The parade was festive, the crowd raucous as ever, with Toots & Benson making it through together. The only difficult moments were when the full-size horses trotted out. Toots gave an ‘alert’ bark—they were the first horses she had ever seen! Both she & Benson stood to go meet & play with them, struggling against their leads for a few moments. Everyone settled down once the horses repositioned themselves & stood still, waiting for the queue to continue down the street. Come nightfall, the whole family ventured outside & enjoyed some fireworks—a pleasant surprise since they scare many dogs. We had prepared to be comforting & calming, possibly retreating home with distressed pups, rather than actually watching fireworks!
Because we took the time to prepare & everyone had a pleasant experience, Hubby & I are really looking forward to the next parade or major outing. Benson & I are now preparing for our training visitations beginning this fall: children’s reading sessions at the local library; the after-school program at the church; assisted living centers in the area. Toots is a quick learner, eager to please, and has a great disposition. I expect she may be far enough along by next spring to consider getting her certified when Benson tests (dogs must be at least a year old to certify through Pet Partners). Tootsy’s enthusiastic, but sometimes troublesome, intellect may be the key to her future success as a companion.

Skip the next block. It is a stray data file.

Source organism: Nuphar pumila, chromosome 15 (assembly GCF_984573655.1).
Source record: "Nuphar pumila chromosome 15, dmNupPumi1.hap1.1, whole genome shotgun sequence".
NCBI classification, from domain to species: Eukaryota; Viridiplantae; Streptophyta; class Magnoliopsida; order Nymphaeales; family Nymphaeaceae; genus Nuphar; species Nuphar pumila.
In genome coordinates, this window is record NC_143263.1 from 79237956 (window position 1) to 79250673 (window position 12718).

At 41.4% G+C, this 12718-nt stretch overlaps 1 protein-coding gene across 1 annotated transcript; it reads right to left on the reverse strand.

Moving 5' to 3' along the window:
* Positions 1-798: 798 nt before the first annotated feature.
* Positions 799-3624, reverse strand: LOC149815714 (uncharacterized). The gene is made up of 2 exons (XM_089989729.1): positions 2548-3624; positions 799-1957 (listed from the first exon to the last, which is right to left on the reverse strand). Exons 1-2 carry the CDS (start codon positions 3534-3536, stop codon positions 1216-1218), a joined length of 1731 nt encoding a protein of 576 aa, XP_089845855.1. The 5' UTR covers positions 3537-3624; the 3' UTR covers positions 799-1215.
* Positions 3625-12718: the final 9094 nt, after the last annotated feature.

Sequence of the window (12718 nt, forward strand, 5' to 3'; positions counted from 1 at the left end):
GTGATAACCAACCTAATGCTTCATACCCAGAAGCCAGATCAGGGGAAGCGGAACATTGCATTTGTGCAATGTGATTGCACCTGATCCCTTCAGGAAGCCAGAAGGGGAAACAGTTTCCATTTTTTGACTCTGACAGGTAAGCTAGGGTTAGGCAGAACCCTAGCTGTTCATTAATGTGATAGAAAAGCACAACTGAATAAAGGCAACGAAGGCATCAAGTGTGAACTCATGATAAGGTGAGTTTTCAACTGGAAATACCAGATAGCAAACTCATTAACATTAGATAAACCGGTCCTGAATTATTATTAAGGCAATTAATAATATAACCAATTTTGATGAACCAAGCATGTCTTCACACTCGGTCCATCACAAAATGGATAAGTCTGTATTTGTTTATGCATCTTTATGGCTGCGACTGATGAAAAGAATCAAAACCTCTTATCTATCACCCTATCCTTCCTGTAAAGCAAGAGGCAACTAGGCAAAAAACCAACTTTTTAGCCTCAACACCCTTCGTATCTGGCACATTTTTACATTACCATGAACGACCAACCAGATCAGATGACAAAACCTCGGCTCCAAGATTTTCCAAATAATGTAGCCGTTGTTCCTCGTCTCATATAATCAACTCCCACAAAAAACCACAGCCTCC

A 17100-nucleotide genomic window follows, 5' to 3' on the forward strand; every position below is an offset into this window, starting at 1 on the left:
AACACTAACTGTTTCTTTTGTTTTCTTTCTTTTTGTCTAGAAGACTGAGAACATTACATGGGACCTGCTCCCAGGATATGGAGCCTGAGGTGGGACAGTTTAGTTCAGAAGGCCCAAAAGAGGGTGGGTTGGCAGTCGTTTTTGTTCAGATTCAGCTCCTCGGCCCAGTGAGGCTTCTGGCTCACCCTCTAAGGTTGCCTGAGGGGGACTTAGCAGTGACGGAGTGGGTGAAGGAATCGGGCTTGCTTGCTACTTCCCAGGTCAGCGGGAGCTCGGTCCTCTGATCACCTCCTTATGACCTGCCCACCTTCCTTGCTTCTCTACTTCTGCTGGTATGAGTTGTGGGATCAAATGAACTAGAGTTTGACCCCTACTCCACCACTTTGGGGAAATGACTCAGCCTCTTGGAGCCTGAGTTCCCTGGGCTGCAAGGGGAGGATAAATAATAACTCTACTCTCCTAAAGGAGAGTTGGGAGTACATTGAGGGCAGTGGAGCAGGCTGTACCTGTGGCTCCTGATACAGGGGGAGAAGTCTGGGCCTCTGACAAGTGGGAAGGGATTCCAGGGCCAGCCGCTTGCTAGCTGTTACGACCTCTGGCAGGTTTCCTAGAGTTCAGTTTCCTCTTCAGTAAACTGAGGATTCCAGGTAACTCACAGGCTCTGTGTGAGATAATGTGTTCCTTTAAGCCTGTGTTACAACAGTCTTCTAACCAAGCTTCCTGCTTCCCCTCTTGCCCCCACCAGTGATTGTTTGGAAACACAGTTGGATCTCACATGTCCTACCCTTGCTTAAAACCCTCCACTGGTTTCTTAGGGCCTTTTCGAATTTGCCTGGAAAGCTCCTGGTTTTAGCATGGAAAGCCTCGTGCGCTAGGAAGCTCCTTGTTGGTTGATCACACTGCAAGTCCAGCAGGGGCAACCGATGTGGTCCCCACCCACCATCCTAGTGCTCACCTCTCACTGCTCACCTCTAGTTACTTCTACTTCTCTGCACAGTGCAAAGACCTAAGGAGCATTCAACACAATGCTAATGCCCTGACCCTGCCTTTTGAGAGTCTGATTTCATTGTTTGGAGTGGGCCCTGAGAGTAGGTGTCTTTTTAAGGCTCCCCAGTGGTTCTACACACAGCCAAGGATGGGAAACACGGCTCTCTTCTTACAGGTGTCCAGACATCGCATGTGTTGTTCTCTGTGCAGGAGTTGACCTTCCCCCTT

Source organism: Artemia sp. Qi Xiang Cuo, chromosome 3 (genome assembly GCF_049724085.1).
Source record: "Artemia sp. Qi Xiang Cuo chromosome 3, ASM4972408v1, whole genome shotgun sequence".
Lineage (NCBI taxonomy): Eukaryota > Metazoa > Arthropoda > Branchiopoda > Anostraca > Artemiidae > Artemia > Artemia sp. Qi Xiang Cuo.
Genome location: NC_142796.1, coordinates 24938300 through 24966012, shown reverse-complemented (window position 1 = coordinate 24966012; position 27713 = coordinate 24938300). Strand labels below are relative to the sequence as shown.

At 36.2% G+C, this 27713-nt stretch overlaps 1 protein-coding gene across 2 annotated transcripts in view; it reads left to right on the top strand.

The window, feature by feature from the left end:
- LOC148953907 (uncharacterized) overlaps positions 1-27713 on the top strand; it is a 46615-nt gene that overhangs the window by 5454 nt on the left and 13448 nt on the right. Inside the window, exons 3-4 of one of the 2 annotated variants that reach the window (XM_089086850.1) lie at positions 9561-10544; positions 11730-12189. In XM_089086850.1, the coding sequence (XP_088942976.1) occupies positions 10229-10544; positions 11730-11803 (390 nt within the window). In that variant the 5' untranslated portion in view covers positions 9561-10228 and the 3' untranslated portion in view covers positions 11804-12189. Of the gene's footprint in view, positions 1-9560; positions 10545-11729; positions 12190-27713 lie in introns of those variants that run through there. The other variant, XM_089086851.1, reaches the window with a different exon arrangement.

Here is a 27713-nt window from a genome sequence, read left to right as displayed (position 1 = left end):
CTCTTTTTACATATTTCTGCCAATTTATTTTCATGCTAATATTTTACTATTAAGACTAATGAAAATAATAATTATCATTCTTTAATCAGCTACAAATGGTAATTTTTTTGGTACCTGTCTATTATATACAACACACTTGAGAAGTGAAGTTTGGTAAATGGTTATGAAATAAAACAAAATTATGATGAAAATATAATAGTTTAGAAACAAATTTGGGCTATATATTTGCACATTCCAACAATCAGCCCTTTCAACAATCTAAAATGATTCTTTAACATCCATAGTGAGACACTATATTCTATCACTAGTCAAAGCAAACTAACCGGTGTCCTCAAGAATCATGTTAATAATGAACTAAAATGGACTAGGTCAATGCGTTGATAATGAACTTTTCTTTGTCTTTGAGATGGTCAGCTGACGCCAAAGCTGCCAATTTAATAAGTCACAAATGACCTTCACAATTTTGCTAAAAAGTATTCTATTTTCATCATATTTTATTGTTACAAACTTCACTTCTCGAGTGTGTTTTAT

Hubby & I are happy with how things are working out with our newly blended family so far, even if the timing wasn’t what we expected. Occasionally you have to listen to your instinct and take a chance on integrating someone new into your life. We saw an online listing for Toots, considered her attributes a potential match for our family, and took the time to research it further by visiting the shelter with Benson. Take an educated risk and open your heart and home to a rescue you’ve carefully & lovingly considered. We took a chance, and were willing to deal with the ‘trouble’ that went with that. Now, we are all enjoying this fresh path & grand adventure together; we can’t wait to share our next steps with you!